The Bronx Remains the Coldest Borough in 2022, and Tenants in Fordham South, Erasmus, and Hamilton Heights Continue to Suffer
While climate change seems to be making winters shorter and warmer, humans still need shelter and heat during cold months. Winter storms have started picking up in frequency, and many New Yorkers prefer to stay warm at home rather than walking outside. But some are not so lucky, especially those who rent apartments in the city.
Although required by the NYC Heat Law, some landlords, perhaps due to limited resources or pure negligence, don’t turn up the heat, leaving the tenants to face the consequences. Our studies in the past few years have shown that certain parts of the city, such as Erasmus (Brooklyn), Bedford Park-Fordham South (the Bronx), and Hamilton Heights (Manhattan), are just not getting the heat they need, despite people’s continuous complaints to 311. As we brace ourselves for the cold with some hot cocoa, it is time to see which neighborhoods suffer the most this winter.
Here’s a summary of our findings this year:
- In total, 116,452 heat/hot water complaints were filed to 311 by residents in New York City between October 1, 2021, and January 19, 2022.
- After grouping complaints by day and address, we found 83,878 unique heat complaints, 25.6% higher compared to the same period last winter.
- All five NYC boroughs experienced increases in the number of unique heat violations. [Figure 1]
- Our analysis indicates that as rents decreases, the observed incidence of heating violation increases. [Figure 4]
- Some of the worst heat violation offenders include 2176 Tiebout Avenue (1,403 complaints / 84 unique) and 2040 Bronxdale Avenue (531 complaints / 81 unique) in the Bronx, and 93 Linden Boulevard in Brooklyn (168 complaints / 75 unique). [Data Table]
Heat Complaints, Broken Down by Borough
- The Bronx continues to be the coldest borough, receiving 27,505 unique heat complaints or 659.7 complaints/10k renter-occupied units. Of the top 20 worst neighborhoods with heat violations, 85% or 17 are located in the Bronx.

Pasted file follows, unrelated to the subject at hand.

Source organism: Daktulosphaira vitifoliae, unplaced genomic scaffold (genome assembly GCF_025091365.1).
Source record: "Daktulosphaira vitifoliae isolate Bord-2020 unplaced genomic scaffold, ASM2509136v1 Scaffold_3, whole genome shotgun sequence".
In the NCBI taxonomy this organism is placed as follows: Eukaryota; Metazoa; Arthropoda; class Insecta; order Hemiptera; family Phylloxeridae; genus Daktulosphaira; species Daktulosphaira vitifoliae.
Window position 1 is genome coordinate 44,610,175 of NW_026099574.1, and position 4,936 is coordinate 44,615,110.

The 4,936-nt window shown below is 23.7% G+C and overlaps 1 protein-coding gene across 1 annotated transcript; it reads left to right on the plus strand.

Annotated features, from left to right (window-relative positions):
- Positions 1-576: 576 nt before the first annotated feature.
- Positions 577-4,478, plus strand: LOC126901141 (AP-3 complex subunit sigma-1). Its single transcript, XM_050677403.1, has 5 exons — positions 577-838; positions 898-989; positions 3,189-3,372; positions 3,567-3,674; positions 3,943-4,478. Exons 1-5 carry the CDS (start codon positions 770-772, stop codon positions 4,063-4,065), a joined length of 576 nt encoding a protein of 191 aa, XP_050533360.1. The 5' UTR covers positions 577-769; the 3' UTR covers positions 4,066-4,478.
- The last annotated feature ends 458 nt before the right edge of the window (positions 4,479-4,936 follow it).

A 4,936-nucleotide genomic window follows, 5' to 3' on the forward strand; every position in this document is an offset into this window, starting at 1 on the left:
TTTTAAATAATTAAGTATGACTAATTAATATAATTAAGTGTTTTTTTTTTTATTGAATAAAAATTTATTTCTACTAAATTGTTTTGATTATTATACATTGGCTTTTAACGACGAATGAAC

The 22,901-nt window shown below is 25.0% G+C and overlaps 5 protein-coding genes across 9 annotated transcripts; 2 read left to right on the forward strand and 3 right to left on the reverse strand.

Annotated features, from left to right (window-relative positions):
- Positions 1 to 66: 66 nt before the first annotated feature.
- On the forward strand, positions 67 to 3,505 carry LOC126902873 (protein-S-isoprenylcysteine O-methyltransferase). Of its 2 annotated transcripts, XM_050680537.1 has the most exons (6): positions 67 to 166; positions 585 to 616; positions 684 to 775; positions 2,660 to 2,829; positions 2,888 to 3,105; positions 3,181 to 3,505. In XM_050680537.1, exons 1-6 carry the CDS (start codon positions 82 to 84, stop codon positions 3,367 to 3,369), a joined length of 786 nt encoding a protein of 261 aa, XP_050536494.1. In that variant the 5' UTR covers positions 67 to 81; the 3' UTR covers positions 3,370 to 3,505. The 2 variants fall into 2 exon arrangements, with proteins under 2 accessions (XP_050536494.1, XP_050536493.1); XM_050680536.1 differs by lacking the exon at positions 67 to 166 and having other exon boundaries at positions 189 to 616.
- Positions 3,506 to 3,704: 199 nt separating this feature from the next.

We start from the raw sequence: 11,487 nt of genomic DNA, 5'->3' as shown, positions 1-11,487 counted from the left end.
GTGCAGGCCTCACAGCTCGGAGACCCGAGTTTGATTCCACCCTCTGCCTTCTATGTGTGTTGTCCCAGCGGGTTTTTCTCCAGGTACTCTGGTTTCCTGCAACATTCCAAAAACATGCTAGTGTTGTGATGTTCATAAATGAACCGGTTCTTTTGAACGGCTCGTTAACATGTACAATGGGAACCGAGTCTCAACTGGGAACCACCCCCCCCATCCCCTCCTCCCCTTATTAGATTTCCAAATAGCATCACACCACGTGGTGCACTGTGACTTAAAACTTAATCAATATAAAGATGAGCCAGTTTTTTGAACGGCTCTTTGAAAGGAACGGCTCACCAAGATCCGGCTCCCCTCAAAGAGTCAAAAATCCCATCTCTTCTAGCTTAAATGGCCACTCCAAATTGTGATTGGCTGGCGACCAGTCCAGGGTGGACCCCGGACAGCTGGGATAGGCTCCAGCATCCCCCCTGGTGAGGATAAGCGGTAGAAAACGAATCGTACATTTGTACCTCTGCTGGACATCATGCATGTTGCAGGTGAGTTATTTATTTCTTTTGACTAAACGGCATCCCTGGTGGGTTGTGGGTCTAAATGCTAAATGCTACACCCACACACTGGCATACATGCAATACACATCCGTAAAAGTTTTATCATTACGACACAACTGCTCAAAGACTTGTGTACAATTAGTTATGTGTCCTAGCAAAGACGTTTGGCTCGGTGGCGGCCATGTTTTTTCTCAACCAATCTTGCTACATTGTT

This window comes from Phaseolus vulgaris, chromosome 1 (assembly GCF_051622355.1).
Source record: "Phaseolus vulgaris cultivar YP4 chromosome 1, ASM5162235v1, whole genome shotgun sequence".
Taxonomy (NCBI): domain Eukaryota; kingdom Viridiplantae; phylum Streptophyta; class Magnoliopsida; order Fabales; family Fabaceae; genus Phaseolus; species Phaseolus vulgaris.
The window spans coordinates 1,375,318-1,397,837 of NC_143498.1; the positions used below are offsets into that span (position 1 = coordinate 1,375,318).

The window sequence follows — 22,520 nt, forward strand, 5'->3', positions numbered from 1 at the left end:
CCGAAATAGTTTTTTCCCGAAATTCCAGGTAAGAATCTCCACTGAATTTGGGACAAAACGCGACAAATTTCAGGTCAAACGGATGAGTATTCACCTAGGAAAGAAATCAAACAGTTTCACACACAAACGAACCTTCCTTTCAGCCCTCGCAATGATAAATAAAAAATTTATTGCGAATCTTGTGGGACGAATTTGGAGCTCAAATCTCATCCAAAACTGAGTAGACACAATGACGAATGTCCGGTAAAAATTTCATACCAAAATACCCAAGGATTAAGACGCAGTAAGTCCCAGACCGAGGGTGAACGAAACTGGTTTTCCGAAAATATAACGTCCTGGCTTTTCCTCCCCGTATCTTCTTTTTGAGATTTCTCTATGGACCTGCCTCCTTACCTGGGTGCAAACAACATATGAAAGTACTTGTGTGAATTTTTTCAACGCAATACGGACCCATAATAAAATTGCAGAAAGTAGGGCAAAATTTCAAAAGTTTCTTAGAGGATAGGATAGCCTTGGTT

- Fordham South in the Bronx ranks the coldest neighborhood among over 180 NYC neighborhoods. It received 939 unique complaints or 1,158.3 complaints/10k renter-occupied units, 27.2% more than last year. [Figure 2]
- In Brooklyn, the number of heat complaints went up 22.0%. The borough has received 24,203 unique heat complaints in 2022.
- Erasmus remains the coldest neighborhood in Brooklyn. In total 764 unique complaints were filed between October 1 and January 19, 2022.
- Meanwhile, heat complaints skyrocketed in Gravesend, Brooklyn. In total, 226 unique complaints have been filed this season, 153.9% more than last winter. [Figure 3]
- Renters in Manhattan have filed 18,946 unique heat/hot water complaints this winter season as of January 19, 30.7% more than the same period last year.
- Hamilton Heights remains the coldest neighborhood in Manhattan, with a total of 1,478 unique heat complaints filed as of January 19 this year.
- In Queens, unique heat complaints rose 27.2% from 9,522 to 12,114 this year.
- Renters in St. Albans have filed 228 unique complaints in 2022, 36.5% more than in 2021, and topped all other Queens neighborhoods.
- Renters on Staten Island have filed 1,091 unique heat complaints this winter, 22.3% more than the previous year.
- Oakwood-Oakwood Beach rose to become the coldest neighborhood on Staten Island. In total, 101 unique heat complaints were reported between October 1 and January 19, 2022, 83.6% more than the same period last year.
When Does the Heat Season Start?
If you are new to the city, you might not know what the “Heat Season” entails. In New York City, landlords are required to provide heat for all tenants from October 1st through May 31st. While it is indeed more than half of the year, the requirements are pretty low:
- Between 6:00 AM and 10:00 PM, if the outside temperature falls below 55 degrees, the inside temperature is required to be at least 68 degrees F
- Between 10:00 PM and 6:00 AM, if the inside temperature is required to be at least 62 degrees F, no outside temperature requirement
Unfortunately, for many renters in the city, their landlords just don’t seem to care. Some addresses have been reported hundreds of times since we entered the Heat Season, such as 2176 Tiebout Avenue and 2040 Bronxdale Avenue in the Bronx. These are repeat offenders from last year, and things don’t seem to be improving at all, according to the number of 311 complaints associated with these addresses.